Back when I was an undergraduate, my email signature used to feature a ‘Fish of the Month’. This turned out to be popular with email recipients, and members of the University sub-aqua club would look forward to receiving one of my regular rants (I know what you’re thinking: moi, ranting?) on the subject of how people were failing to clean the club equipment properly, or had been leaving some of the regulator medium pressure ports open (I mean, seriously, people) – so that they could discover the identity of the latest Fish of the Month.
It is time to for this tradition to be resurrected (I’m writing this on Easter Day, after all) in the new, glorious form of a regular blog post series. So without further ado, allow me to introduce the Fish of the Month for April 2010…..
Brosme brosme: The torsk, also referred to as tusk, cusk.
Image: Brosme brosme at rest on the seabed, next to the leg of a North Sea oil platform at ~140m depth. Also present is a common starfish (Asterias rubens). Image Source: SERPENT Project
You may recognise this image from the avatar I use here on the blog and on twitter. A member of the Lotidae (a group of fishes closely related to the gadoids or cod-fishes), they are a relatively common species in the western and eastern North Atlantic, and are quite easily distinguished from other cod-like fishes by their single continuous dorsal fin.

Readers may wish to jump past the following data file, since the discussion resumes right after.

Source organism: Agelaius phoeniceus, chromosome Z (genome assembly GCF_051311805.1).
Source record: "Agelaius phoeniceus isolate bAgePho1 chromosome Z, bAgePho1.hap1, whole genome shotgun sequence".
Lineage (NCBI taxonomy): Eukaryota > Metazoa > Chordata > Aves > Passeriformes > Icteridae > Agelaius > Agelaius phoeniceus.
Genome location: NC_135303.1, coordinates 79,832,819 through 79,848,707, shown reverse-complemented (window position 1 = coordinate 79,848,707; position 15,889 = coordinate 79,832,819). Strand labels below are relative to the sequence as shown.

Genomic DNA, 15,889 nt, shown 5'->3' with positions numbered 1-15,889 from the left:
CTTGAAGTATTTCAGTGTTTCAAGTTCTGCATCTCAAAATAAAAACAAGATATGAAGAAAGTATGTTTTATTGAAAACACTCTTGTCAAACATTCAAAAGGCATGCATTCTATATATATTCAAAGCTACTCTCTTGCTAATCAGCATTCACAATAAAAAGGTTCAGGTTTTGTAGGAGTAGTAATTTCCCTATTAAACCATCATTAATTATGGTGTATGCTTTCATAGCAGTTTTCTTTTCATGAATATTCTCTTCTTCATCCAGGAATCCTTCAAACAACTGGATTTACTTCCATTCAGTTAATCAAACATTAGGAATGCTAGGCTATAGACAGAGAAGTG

I have a bit of a fondness for this species, as I have spent many hours watching footage collected during structural inspections of offshore platforms in the North Sea, and these fish are ubiquitous around the deeper and more northerly platforms. Their typical habitat is rocky seabed and deep reefs, but they seem to be equally at home around oil rigs, often to be seen cruising leisurely along horizontal members (no sniggering), or up and down the legs. They seem to be unperturbed by the presence of ROVs (Remotely Operated Vehicles), and even sometimes appear to be a little curious.
Apparently they also taste good, but I’ve never tried them myself.